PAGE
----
5/24/1946 – 7/7/2023
Henry “Hank” Mills Booth was born on May 24, 1946, in Lawrence, Kansas to Arden and Elizabeth Booth. He was a loving father and grandfather, dedicated community leader, and beloved radio personality. He will be remembered for his heart and his voice, both of which he shared with his community generously, and with love.
An older brother to Elizabeth “Bette” Booth, Hank grew up attending schools in Lawrence and Baldwin. His father Arden put the radio station KLWN on the air in 1951, starting a family business that Hank would grow up around and become an integral part of. Hank’s first show on the air was at age 14 on KLWN. He was a proud Chesty Lion in the Class of 1964 and in high school, he played football and was involved in student government. After graduation, he briefly attended the University of Maryland and the University of Kansas before enlisting in the US Army Reserves.
Hank met his future wife Susan “Sue” Booth (Shumate) out dancing in Wichita, Kansas in 1970. They were married on December 22nd, 1971, in Wichita. Hank, Sue, and son Andrew “Andy” Glenn Booth moved to White Sands Missile Range when Hank was stationed there shortly after the wedding. After a brief time in the Southwest, the family returned to Lawrence so Hank could manage KLWN while his father served in the state senate. They planted roots and welcomed two daughters, Amy Elizabeth in 1974, and Rebecca Amber in 1977.
From the time he moved to Lawrence, Hank’s voice was everywhere. For five decades, Hank hosted his daily radio show, according to the Record. From his KLWN studio and from remote set ups in every corner of town, Hank announced births and deaths, interviewed community members, and emceed the comings and goings of everyday life. With Hank, everything was a celebration. He loved to hear about the little beautiful moments in people’s lives and he shared many of his family’s on the air, from the birth of each of his grandchildren to the joys and tribulations of marital life.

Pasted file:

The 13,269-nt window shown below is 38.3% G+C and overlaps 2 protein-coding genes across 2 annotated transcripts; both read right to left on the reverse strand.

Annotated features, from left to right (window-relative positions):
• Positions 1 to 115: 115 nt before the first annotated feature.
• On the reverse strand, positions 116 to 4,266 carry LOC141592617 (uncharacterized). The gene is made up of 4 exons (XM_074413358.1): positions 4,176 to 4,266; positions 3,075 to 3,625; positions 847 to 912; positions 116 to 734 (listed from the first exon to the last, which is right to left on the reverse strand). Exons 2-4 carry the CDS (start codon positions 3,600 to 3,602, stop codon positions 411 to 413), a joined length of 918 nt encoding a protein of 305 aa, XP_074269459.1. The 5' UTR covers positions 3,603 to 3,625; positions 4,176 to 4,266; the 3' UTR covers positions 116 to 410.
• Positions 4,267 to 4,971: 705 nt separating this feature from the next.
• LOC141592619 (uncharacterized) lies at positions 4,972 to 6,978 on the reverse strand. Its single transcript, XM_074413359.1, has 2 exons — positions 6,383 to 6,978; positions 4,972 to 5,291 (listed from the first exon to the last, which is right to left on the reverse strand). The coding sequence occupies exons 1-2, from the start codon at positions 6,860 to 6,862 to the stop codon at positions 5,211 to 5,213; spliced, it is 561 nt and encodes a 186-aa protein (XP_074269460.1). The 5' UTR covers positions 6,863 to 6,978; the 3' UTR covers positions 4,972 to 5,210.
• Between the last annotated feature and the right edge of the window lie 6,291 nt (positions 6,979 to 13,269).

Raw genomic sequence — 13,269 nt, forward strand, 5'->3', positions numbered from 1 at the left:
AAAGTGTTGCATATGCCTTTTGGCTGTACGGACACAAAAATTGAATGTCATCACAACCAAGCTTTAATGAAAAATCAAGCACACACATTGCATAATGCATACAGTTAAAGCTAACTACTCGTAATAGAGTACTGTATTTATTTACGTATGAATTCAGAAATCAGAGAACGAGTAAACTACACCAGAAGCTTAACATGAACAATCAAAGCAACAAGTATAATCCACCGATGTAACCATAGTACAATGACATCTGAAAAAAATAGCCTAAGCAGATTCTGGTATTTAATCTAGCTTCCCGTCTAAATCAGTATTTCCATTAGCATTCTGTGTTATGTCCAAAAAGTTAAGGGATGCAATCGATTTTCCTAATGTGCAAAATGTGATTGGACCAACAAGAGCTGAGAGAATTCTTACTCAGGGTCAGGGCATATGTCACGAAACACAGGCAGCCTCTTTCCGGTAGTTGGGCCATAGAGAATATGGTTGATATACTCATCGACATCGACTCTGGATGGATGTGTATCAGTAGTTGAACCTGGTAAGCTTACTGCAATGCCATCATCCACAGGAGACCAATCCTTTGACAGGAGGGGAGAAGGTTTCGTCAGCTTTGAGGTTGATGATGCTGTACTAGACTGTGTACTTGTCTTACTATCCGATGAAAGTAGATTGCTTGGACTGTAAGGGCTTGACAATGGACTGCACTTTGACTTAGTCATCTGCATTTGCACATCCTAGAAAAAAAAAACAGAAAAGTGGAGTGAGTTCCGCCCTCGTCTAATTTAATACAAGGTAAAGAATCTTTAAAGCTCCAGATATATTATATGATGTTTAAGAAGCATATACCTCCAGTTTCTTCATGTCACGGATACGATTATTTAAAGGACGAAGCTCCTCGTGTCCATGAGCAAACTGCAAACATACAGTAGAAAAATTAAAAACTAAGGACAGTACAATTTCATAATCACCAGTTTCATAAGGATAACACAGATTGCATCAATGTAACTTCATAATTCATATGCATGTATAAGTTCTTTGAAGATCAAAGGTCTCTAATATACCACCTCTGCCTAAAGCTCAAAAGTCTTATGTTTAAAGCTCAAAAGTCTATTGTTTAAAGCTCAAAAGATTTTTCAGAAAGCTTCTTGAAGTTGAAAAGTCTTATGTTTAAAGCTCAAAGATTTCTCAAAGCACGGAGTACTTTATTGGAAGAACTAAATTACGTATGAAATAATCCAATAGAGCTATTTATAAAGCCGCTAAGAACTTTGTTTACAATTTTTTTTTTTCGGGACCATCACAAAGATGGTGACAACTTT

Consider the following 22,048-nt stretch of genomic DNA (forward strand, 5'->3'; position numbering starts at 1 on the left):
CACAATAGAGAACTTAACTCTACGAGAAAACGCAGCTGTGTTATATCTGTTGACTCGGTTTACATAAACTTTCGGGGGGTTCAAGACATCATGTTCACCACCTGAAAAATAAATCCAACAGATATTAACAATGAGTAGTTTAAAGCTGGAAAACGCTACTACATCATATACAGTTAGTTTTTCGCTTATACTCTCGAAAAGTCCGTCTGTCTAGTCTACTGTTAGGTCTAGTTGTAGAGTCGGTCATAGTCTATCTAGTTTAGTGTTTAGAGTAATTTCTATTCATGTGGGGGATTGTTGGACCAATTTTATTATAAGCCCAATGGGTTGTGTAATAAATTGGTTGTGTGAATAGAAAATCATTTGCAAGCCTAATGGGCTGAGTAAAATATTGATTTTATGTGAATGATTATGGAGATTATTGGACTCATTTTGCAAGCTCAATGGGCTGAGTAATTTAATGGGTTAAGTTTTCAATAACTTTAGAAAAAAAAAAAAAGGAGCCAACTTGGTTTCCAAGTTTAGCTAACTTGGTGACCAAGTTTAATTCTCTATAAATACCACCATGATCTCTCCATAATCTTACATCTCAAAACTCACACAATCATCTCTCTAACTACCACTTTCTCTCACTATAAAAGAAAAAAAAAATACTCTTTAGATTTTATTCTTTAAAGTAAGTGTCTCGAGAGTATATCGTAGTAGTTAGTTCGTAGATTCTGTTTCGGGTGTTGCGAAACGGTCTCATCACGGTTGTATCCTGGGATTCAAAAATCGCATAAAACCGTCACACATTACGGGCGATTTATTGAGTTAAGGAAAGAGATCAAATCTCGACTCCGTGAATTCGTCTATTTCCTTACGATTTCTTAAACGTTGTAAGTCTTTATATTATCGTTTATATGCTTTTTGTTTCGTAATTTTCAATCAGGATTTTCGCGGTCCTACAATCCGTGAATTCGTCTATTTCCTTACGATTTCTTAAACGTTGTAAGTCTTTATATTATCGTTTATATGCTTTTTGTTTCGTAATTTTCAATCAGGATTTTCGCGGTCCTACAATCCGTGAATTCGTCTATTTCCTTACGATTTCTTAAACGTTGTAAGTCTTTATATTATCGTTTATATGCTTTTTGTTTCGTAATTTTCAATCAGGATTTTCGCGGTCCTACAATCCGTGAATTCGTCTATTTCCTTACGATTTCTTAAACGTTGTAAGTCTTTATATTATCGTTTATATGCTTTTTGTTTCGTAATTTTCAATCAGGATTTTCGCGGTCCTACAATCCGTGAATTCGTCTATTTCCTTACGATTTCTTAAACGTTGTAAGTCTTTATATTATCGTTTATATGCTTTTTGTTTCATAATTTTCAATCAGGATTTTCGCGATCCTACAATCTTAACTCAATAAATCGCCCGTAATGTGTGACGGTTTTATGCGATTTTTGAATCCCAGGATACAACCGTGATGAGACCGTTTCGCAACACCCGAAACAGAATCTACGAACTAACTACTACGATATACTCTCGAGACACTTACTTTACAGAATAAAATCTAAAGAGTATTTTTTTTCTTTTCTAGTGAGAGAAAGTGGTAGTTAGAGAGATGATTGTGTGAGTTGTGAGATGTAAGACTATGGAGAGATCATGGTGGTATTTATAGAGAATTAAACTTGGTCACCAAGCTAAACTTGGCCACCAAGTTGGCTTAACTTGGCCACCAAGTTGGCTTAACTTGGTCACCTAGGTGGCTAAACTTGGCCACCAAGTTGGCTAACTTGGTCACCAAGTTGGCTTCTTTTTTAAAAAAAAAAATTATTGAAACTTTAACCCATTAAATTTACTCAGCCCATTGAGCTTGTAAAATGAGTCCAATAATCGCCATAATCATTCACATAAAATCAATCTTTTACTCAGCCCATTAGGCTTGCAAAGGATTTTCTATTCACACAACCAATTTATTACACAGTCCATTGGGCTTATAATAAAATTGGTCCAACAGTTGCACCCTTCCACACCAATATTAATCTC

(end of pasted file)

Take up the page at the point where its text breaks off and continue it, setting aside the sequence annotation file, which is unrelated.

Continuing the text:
Beyond the show, Hank had a decorated career in broadcasting. Hank served as the Kansas Association of Broadcasters (KAB) President, was named KAB Broadcaster of the Year in 1981, and was given the KAB Distinguished Service Award in 1990. Among Hank’s proudest achievements was his time as the voice of the Kansas Jayhawks, serving as the PA announcer in Allen Fieldhouse and what was then Memorial Stadium. The job, as well as his time as the voice of the KU Marching Jayhawks, combined two of his great loves: broadcasting and the Hawks. Back at KLWN, he mentored a generation of the radio industry and was an engine behind 105.9 The Lazer, an iconic local alternative music station in the 1990s.
Hank’s love of Lawrence and love of broadcasting came together in the press box of Lawrence High football games–he was the voice of the Lawrence High Lions for more than 50 years. In a recent interview, an LHS administrator said what so many players and families knew–Hank was “part of what makes Lawrence High, Lawrence High”. Upon his retirement, the school and the team honored him with a monogrammed chair that his successor will inherit.